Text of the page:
The windows of one of the blocks are not shining.
The tenants of an eight-storey prefab block built on the edge of the old dump each received a polite letter in a brown envelope from the council last spring. Now all thirty-two of the building’s flats are lying empty. Some of the windows have been smashed in.
Despite this the lights in the yard are still working. A knackered old bike is propped up in front of the house. The deserted view looks almost like an old war monument left over as a lesson for generations to come:
Don’t do what we did.
We used to live on the first floor.
I can see the window behind which, years ago, used to be our room. That’s where I tore the limbs off Annukka’s dolls. That’s where Annukka ripped up my ice hockey picture cards.
And that’s where we would lie frightened in the same bed after we’d watched Sapphire and Steel. But I was far more cunning than my sister and managed to con a mark out of her in return for, seemingly against my will, agreeing to lie beside her, close to her in the warm.
It is the terror I remember from the the 1970s. Conflicts in the sandpit flaring up out of nowhere. Visits to clinic with Annukka screaming her head off. The group of play-school children devotedly drawing pictures of President Kekkonen and the terrible cackle behind the mask of all the Father Christmases at our grandparents’ house. Photographs from those years have lost their shading and turned red. It is a red colour shift, the spectra of distant galaxies slowly moving towards longer wavelengths. Photographs from the 1980s have retained their garish optimism. If I want to tell someone about my roots, I’ll show them a photograph like that. Me with a defiant John McEnroe pose and a mullet. Me chewing five pieces of strawberry Hubba Bubba or slurping a milkshake with sweat bands on my wrists. Amidst the futuristic lights at the school disco me hopping from one foot to the other in time to Alphaville, with a mystical eastern mumbo-jumbo sign drawn on my cheek with eyeliner. Me dreaming Slazenger dreams about easy victories, whilst my careless use of pocket money foretold that decade’s fanatical Pac Man mania.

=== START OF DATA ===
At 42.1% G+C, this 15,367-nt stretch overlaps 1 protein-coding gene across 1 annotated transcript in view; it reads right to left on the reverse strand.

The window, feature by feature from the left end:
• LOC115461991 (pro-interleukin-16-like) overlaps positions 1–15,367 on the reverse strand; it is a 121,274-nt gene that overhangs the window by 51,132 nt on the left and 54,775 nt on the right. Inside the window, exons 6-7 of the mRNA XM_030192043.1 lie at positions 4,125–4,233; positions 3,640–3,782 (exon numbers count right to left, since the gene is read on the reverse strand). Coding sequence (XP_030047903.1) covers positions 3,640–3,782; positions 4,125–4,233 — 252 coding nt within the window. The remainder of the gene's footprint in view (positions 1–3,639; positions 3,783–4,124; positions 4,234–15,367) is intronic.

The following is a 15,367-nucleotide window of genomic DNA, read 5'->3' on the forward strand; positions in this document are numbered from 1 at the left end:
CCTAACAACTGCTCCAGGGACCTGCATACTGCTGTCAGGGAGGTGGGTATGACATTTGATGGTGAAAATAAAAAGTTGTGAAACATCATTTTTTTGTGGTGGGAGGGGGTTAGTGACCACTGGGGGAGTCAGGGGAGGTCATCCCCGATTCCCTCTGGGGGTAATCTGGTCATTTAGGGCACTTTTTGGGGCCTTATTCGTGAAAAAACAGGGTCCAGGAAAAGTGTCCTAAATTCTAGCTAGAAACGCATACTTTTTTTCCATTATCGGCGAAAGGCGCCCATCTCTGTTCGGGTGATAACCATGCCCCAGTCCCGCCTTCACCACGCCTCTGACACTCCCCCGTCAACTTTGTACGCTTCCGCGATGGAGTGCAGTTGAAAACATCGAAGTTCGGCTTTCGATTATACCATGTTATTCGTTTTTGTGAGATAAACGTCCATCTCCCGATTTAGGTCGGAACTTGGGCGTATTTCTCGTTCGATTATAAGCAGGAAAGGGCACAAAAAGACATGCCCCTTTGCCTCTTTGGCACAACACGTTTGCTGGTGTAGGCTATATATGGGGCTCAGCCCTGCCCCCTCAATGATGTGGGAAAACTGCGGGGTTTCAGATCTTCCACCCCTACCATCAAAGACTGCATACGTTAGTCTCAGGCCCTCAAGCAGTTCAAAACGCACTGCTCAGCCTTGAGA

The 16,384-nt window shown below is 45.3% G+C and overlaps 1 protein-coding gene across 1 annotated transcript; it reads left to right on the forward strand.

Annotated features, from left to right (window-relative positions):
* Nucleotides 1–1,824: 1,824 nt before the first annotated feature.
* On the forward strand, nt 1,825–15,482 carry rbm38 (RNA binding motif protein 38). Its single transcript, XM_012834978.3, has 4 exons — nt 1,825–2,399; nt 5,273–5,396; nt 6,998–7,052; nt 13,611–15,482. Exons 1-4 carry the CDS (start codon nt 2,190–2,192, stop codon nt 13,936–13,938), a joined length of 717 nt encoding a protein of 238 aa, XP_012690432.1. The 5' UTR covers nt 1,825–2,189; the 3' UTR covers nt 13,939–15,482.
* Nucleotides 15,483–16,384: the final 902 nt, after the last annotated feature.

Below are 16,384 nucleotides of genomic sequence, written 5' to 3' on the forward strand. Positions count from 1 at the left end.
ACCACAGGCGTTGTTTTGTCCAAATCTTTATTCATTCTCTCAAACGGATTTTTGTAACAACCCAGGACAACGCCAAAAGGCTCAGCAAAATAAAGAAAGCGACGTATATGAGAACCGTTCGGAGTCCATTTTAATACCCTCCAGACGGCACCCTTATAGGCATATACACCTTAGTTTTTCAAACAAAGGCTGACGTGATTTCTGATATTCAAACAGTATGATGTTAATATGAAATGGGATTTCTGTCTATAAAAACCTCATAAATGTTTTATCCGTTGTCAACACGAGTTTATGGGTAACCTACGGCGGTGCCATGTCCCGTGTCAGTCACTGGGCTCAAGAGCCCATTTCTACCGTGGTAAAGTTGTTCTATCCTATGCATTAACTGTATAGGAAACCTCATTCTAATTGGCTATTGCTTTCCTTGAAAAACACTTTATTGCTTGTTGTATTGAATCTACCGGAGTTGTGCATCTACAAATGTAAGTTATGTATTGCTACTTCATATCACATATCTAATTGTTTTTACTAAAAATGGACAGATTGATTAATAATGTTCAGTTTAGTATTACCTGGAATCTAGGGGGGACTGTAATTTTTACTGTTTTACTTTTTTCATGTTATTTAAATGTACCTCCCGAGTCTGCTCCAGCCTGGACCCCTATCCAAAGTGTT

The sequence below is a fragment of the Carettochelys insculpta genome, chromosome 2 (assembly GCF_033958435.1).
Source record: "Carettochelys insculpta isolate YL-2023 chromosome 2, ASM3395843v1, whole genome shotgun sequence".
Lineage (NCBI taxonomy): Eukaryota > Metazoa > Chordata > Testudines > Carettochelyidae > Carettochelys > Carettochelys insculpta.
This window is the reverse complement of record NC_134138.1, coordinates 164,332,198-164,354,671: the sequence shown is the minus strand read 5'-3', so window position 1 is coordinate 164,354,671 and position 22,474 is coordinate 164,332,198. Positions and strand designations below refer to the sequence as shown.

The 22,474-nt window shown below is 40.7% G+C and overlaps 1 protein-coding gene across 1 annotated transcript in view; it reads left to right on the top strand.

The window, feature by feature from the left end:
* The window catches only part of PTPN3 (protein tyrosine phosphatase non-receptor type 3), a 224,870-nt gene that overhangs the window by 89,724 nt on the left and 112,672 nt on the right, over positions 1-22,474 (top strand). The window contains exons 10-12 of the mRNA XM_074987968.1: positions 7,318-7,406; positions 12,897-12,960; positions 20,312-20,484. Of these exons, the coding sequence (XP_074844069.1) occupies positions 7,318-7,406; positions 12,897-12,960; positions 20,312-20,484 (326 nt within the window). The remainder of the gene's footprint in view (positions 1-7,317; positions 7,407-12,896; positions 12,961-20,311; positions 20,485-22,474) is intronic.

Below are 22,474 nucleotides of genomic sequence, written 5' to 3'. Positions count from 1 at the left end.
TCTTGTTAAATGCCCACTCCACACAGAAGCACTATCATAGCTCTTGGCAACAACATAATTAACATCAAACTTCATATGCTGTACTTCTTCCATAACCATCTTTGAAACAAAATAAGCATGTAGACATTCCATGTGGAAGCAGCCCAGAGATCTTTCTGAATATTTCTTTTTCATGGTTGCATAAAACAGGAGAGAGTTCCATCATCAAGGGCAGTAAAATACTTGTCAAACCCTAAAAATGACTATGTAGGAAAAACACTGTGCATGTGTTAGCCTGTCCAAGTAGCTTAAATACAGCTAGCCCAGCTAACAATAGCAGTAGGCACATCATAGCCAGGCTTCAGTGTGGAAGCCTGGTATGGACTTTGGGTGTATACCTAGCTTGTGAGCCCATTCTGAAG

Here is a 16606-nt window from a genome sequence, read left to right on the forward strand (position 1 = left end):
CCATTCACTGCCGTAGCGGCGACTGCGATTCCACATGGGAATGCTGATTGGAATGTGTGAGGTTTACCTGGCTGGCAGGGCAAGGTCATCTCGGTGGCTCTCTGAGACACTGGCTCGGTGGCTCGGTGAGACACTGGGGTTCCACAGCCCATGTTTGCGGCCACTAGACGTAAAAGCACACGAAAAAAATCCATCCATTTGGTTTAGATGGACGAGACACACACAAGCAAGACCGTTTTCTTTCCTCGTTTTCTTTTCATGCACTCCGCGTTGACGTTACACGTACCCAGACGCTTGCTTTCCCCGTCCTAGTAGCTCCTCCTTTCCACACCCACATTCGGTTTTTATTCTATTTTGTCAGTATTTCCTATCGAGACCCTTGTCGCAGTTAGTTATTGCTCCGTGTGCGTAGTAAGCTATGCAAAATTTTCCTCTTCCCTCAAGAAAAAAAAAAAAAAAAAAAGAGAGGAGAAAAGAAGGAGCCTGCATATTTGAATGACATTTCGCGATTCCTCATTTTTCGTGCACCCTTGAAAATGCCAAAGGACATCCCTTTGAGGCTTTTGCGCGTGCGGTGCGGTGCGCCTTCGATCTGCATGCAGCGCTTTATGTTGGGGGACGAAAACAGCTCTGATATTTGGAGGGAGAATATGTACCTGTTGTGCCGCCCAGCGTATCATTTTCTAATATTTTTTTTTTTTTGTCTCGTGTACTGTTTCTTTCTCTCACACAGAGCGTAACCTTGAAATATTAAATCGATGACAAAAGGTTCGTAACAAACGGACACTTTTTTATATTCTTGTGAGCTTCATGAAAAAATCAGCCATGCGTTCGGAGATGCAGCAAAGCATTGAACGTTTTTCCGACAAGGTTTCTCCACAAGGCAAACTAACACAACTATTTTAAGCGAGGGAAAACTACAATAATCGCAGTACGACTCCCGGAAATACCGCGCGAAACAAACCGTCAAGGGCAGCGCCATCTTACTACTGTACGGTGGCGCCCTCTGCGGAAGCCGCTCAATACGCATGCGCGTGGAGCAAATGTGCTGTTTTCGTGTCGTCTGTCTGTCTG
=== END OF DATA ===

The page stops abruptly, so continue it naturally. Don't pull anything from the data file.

Sapphire and Steel.
Great name for a TV show. You could easily come up with more of them.
Arsenic and Cyanide.
Cadmium and Mercury.
Manganese and Lead.
PCB and Sulphuric Acid.
I look at the house and I remember playing hide and seek in the dark, the pitch-dark bunker filled with the sounds of tip-toeing and fumbling about. I imagined the one who was It with Darth Vader’s helmet and the face of Mishka the Bear, and a nuclear war as the backdrop to our game. Annoying Annukka was always clinging on to me. When we were hiding she would stand right up against my side. I felt embarrassed by her, even though no one could see us. Above our heads the house went about its business, maintaining its vital functions. The plumbing gurgled. The ventilation hummed. Annukka would fidget with my sleeve with panicking fingers. We tried to listen out for the movements of the person looking as we huddled in a warm concrete corner, we the invisible, at the dark bottom of these giant organisms.
The window in our old room has been smashed. Perhaps a frustrated tenant threw a stone at it in a fit of rage.
I can see the balcony where Annukka used to stand blowing washing-up liquid bubbles through a straw. The bubbles drifted down over the tarmac and burst on the green branches of the birch trees in the yard, but that was a long time ago.
When my sister became ill over two years ago, nobody knew what the birch trees grown handsome on this land had been through, and my sister still doesn’t know.
The plastic chairs in the children’s section felt clammy under my bum. A breeze smelling of the end of the summer holidays wafted in through the open air vent. In The Mansions of the Gods the Romans planned to build houses in the middle of the woods. I’d learnt a new word. Caesar used to call the outskirts of town the periphery. My uncle once told me that the world in Asterix really existed a long time ago. The other boys were just reading Bobo books or some other rubbish.
I thought people were wise. They could do almost anything, they could build tall houses and nice libraries and they knew loads about the past.